Pros share their best tips for cleaning every surface in your home.
Professional butler Charles MacPherson (a regular guest expert on CTV's The Marilyn Denis Show and author of The Butler Speaks: A Return to Proper Etiquette, Stylish Entertaining and the Art of Good Housekeeping) shares his top strategies.
1. Make a list
Before you start, take a 10-minute coffee break to note the chores that need doing. "We write lists before we go grocery shopping; we should write down the tasks we need to tackle at home, too. Having a game plan is key and will help get you to the finish line with ease," says MacPherson. Keep the list as a guide for next time.
2. Do one task at a time
"We used to be taught to do one room at a time, but now, in large part due to the popularity of Marie Kondo, a Japanese cleaning consultant and bestselling author, the switch to cleaning and organizing by category is proving to be more efficient," says MacPherson. So pick one chore (such as vacuuming), then do all the necessary rooms in one session instead of lugging equipment around several times a week.
3. Deep-clean twice a year
This will save you a lot of work during your regular weekly sessions. For example, says MacPherson, "if you deep-clean the grease from your range in spring, you won't have to worry about it later collecting dust and turning into a bigger project down the road."
4. Break it up
To spare yourself the drudgery of a single jam-packed cleaning day on the weekend, check a few chores off your to-do list each weekday. Bingo: More time to enjoy with family and friends when it counts the most!
Lustre Luxury Cleaning and Services founder Nick Kaczun shares the best way to clean every surface in your home.
Vacuum furniture regularly, using the upholstery attachment. Clear pet hair with a rubber squeegee or collect it with rubber gloves. Spot-clean stains immediately with a store-bought product such as Spot Shot. For more delicate fabrics, such as silk, follow the manufacturer's instructions. For nonsilk upholstery, test an inconspicuous spot with some mild clothing detergent such as Woolite or OxiClean on a damp cloth.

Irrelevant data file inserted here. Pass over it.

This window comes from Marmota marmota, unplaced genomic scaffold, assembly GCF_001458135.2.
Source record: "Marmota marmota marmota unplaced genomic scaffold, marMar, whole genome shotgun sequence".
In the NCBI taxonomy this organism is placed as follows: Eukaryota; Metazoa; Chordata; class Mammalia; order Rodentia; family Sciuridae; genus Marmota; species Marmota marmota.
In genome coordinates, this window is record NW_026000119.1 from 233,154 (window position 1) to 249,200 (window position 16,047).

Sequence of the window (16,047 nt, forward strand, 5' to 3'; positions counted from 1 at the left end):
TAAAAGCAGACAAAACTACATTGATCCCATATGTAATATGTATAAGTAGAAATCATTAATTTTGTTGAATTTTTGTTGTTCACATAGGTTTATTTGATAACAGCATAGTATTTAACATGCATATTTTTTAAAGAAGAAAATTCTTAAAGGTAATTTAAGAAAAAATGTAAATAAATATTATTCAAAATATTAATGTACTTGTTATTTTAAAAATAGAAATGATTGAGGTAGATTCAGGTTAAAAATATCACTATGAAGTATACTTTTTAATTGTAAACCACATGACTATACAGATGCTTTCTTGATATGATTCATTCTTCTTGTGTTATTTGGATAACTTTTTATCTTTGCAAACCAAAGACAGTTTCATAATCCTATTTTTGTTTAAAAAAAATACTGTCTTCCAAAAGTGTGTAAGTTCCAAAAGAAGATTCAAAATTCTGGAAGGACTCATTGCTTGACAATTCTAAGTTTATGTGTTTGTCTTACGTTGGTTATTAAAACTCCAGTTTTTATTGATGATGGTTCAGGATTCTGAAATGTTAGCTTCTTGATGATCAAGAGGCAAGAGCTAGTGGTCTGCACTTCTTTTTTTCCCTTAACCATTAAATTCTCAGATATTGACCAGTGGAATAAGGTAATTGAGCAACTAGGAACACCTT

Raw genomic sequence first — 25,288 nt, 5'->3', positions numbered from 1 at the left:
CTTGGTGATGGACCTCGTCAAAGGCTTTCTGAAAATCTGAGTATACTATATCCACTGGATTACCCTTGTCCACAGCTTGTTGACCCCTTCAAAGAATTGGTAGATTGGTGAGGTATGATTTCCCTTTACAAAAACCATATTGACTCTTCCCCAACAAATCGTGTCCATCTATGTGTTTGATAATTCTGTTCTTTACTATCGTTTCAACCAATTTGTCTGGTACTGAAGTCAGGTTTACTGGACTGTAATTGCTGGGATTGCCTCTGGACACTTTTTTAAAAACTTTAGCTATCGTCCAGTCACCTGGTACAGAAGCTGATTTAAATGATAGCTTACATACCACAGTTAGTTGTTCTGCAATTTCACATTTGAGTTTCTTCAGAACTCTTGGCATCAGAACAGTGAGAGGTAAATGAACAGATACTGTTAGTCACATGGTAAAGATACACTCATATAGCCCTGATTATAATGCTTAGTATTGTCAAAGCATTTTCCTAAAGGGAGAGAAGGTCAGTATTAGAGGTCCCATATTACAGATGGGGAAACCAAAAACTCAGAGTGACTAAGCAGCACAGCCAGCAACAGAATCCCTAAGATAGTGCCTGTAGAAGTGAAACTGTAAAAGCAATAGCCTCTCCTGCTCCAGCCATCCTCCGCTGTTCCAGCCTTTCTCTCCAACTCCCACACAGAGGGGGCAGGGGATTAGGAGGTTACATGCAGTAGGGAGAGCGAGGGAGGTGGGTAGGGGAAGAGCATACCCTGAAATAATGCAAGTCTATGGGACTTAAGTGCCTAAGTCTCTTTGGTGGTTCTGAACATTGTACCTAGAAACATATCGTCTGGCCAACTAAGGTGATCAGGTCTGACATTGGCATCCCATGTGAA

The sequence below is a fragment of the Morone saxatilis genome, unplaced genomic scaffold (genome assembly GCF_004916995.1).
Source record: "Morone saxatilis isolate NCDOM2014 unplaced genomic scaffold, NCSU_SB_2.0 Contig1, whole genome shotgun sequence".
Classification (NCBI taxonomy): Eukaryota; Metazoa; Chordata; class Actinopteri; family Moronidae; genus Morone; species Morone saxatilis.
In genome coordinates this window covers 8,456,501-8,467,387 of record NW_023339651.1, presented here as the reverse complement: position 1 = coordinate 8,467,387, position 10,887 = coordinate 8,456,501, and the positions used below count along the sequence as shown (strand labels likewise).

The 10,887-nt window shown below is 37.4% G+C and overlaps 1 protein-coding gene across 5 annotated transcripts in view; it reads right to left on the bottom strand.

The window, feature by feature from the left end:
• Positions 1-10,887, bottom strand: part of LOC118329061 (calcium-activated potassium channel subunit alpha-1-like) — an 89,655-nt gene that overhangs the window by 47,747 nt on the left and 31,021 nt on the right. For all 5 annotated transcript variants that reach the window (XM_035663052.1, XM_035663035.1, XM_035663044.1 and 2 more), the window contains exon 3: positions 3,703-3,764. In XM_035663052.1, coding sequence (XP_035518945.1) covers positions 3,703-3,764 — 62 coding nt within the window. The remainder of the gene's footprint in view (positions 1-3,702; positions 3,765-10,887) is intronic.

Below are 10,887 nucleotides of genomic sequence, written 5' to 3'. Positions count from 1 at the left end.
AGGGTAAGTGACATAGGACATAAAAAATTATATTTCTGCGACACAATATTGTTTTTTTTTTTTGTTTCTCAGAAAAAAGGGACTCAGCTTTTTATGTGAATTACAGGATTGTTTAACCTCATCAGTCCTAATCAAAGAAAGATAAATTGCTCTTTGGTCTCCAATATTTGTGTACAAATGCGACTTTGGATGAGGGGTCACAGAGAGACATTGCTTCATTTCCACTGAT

For granite or natural stone, use a pH-neutral stone cleaner or a small amount of mild dish soap. For laminate, stick to vinegar and water. Use a stainless-steel cleaner on stainless-steel surfaces. For stained marble or stone with pitting, contact a stone specialist. Clean butcher blocks with water and vinegar after each use.
Remove germs and grime from remote controls with disinfectant cleaning wipes (such as Lysol), but wring them out first to remove excess liquid that can cause damage. Use a microfibre cloth dampened slightly with water for screens on tablets and laptop computers; window cleaners can damage screens and leave streaks.
Clean grout lines with a scrub brush (or a toothbrush with strong bristles) with soap and water frequently. Recaulk edges and corners every one to two years, depending on wear and tear. To remove surface water deposits on your showerhead, wipe with a cloth soaked with lemon juice, then rinse with water, or use store-bought CLR Calcium, Lime & Rust Remover.